Hameray Classroom Literacy Blog

Working with Alphabet Books

This is the second in a series of three posts on letter learning taken from the Letter Buddies Teacher's guide by Libby Larrabee. Check back later this week for the next post in this series! You can read the earlier post here!

Letter Buddies Alphabet Books are great resources that encourage young children to begin learning the alphabet. The large- format, lap-book size (12” x 16”) encourages conversation and interaction by all children in a whole- or small-group setting. During alphabet book sharing, children can learn about letter features, letter names, and letter sounds. The large letters in the corner of each page allow for easy letter-formation demonstrations.

Each Alphabet Book focuses on an environment that is common to a child’s world: home, school, and store. Encourage children to talk about their experiences in each place, using the vocabulary from these books as much as possible. This will promote greater comprehension and retention of new words and skills. 

Your conversation during Alphabet Book sharing is critical. This is the perfect time to encourage oral language development. Explicit talk and questioning about each book will encourage children to make connections to their own experiences and become involved in the reading. This is the time to explain unfamiliar concepts and teach new vocabulary.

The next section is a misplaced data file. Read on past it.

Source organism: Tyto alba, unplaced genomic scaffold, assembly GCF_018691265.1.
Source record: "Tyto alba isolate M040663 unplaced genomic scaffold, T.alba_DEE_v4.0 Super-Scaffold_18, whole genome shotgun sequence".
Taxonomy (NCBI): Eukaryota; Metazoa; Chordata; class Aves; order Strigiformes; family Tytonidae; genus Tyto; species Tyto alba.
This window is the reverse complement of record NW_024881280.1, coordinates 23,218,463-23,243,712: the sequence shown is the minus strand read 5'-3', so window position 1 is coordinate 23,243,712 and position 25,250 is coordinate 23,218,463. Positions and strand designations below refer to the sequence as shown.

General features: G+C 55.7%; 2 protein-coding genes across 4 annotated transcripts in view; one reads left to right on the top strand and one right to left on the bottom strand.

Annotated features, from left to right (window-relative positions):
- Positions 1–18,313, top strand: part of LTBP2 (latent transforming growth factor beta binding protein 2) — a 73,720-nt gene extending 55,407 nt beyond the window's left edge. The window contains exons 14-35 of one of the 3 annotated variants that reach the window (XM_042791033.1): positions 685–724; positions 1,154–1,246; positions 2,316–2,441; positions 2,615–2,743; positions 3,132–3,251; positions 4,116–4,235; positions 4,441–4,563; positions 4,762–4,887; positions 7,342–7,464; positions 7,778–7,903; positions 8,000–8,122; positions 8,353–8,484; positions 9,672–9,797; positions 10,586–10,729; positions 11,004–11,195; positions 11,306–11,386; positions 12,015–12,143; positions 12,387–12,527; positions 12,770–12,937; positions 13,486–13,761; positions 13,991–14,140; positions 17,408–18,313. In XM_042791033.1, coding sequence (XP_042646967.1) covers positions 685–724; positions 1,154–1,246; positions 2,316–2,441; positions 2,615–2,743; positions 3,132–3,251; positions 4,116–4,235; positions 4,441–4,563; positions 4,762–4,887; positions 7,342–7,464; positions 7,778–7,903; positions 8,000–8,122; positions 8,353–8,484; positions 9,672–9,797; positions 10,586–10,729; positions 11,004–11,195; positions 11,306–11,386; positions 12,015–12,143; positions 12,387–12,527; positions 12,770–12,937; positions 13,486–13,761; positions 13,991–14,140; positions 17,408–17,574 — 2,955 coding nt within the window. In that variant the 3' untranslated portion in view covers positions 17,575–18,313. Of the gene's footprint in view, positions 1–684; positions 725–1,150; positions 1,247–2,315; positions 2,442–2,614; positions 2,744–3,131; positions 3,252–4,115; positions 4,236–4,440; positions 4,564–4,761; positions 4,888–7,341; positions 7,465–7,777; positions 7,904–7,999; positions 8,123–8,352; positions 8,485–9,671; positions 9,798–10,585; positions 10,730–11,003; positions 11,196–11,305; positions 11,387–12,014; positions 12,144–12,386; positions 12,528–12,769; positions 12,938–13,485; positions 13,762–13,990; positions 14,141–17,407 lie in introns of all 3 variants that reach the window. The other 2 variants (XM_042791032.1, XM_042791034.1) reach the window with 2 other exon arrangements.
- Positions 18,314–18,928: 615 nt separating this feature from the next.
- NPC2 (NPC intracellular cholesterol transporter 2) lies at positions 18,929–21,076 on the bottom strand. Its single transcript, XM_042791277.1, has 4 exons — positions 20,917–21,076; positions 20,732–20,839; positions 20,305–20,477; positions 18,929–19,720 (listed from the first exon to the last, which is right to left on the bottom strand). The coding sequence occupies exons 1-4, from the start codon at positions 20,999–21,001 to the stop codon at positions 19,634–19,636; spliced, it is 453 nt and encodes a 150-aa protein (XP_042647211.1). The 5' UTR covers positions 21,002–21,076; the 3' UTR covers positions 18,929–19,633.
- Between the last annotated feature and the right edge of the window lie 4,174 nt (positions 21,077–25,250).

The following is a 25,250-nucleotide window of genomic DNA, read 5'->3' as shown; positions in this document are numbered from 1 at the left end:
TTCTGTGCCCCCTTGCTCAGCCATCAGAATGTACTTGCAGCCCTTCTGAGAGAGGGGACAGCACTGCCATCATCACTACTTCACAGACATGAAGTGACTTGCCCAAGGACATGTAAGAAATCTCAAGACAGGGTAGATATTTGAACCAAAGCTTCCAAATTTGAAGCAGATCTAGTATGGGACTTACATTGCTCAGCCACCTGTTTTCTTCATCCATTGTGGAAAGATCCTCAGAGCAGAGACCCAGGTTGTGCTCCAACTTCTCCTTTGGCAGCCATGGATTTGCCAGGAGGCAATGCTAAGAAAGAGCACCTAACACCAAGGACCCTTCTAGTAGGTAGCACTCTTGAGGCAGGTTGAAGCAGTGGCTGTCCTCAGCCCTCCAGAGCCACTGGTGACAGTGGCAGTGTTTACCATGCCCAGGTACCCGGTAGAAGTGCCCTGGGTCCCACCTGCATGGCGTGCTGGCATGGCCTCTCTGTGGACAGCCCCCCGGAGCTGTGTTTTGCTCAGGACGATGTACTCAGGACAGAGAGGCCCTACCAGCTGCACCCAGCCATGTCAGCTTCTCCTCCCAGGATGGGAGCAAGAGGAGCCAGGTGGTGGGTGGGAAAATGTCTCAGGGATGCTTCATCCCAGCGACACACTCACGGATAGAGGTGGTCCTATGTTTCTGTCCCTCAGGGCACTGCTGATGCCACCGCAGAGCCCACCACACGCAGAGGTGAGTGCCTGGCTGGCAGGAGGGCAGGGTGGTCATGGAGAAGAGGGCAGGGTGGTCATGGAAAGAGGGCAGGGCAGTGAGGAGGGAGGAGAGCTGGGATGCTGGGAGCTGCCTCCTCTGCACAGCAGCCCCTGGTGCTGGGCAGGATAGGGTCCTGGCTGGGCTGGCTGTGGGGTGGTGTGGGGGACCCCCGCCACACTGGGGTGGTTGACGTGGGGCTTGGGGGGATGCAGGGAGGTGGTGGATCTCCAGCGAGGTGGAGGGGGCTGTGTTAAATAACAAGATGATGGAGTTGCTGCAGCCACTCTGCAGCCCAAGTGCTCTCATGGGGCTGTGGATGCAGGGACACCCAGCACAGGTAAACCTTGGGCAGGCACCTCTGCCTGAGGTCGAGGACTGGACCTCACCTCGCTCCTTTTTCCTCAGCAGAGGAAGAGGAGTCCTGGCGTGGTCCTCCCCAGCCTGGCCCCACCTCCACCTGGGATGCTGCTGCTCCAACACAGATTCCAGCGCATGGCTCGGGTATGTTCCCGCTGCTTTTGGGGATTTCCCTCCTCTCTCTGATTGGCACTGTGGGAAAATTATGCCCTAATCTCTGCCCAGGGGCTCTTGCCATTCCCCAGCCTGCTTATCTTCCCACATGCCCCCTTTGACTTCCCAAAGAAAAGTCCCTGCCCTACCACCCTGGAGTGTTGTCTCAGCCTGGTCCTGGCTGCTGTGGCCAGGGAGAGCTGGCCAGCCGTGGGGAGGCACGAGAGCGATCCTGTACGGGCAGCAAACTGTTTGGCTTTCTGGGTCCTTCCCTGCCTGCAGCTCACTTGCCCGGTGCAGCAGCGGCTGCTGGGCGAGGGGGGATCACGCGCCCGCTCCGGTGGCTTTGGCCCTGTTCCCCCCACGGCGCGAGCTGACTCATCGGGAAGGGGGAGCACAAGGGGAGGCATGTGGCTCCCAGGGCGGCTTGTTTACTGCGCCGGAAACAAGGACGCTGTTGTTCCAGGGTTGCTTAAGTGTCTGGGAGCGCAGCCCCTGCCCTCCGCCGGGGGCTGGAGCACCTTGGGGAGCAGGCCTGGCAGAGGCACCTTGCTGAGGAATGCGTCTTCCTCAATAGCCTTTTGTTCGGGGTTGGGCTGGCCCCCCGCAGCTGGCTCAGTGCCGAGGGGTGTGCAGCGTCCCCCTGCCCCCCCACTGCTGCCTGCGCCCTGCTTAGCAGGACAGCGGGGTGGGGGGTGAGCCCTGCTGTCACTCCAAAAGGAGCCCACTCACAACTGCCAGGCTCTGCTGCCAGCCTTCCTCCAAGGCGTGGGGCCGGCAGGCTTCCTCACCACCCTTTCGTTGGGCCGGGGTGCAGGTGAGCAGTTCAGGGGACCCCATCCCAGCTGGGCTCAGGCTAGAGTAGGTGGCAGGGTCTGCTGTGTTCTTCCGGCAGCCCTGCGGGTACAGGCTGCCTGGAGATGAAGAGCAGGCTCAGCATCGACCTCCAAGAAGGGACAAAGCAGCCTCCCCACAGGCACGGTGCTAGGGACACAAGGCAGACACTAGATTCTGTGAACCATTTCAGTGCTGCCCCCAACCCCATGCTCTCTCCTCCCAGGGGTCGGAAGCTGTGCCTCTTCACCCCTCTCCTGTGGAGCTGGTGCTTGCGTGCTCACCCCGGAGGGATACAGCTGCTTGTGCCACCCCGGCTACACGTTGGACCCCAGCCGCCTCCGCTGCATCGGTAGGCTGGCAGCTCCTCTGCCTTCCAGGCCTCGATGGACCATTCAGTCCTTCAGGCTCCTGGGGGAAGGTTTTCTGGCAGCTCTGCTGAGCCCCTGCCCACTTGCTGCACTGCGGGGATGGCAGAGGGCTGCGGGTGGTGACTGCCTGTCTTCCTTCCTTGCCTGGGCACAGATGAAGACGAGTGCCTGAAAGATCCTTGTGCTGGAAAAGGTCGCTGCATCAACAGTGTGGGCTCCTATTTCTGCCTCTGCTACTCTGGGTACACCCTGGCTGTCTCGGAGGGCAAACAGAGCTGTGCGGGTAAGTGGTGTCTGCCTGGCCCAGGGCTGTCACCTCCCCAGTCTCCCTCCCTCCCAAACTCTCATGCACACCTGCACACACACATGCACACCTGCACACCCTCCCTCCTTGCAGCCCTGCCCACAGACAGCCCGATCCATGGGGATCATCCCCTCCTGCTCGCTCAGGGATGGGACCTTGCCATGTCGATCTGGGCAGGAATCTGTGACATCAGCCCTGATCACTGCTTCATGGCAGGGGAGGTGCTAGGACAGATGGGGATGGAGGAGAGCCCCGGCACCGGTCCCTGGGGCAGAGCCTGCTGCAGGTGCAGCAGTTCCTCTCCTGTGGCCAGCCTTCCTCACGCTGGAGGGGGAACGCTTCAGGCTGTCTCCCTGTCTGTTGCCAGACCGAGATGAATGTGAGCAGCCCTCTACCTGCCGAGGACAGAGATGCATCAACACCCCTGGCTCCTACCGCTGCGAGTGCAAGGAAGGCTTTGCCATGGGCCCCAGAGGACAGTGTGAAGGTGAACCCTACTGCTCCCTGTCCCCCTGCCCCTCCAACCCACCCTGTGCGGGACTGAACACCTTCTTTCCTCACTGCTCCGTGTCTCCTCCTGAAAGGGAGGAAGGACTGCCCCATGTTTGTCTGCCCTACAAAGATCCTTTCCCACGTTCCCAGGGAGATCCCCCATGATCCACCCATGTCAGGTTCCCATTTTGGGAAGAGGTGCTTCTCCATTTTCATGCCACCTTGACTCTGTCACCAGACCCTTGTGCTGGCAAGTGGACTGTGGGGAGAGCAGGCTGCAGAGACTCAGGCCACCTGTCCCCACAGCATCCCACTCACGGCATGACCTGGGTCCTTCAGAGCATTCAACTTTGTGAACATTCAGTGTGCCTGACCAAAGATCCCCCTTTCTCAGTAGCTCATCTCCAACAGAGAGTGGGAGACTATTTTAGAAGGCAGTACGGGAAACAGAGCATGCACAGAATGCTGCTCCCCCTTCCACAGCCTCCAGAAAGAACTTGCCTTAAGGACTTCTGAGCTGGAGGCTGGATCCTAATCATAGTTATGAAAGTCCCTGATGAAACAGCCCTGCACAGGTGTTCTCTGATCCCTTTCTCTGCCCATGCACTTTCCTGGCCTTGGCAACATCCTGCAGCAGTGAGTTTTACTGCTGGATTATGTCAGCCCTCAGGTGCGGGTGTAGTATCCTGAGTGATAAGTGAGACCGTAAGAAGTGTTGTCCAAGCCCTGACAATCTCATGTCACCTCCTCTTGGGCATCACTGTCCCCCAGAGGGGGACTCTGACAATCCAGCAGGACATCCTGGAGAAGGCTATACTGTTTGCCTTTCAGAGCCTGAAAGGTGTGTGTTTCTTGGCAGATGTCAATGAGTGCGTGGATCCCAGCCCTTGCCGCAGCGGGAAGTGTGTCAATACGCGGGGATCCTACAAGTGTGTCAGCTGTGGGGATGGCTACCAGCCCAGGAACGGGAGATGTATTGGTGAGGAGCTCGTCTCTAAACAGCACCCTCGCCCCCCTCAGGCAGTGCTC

Thoughtful questions and comments will also help children focus on different aspects of letter knowledge. Here are some ways that you can use the 
Alphabet Books:

-Talk about the features of the lowercase and uppercase versions of each letter.

-Name the letters and give students practice naming the letters.

-Talk about how certain letters are grouped together to form a word. Explain that there is a word under each picture naming what the object is.

-Show that the letter at the top of the page is the same as the first letter in the word below.

-Demonstrate and practice alphabetical order using the picture glossary.

-Engage in storytelling and conversation while playing the I-Spy game included.

-Finger-trace the letters to demonstrate formation using verbal directions from the Child Talk Table (see below). 

 

 

For more ideas, be sure to check out the suggested activities provided at the end of each Alphabet Book!

Add to your collection! Have your students create a class alphabet book (or try it individually). Start the year with a large, empty book with at least one blank page per letter. Each time you have a read-aloud, ask the children to identify 2 or 3 items from the story to be placed in the class alphabet book. 

Alphabet books can also be used to teach initial sounds. Each page of the alphabet books uses a letter to introduce something with the corresponding beginning sound. The items introduced will be familiar to children from the context of home, school, or store. To further help children learn the correspondence between letters and initial sounds, we have included a free 23-page downloadable set of initial-sound worksheets at the bottom of the page.


Learn about our Letter Buddies line of letter-learning products for early childhood by clicking here to visit our website or clicking the image to the left below to download information sheet on Letter Buddies Alphabet Books for letter learning! To download the free worksheets, click the image to the right.

 New Call-to-Action Letter Buddies Initial Sounds Worksheets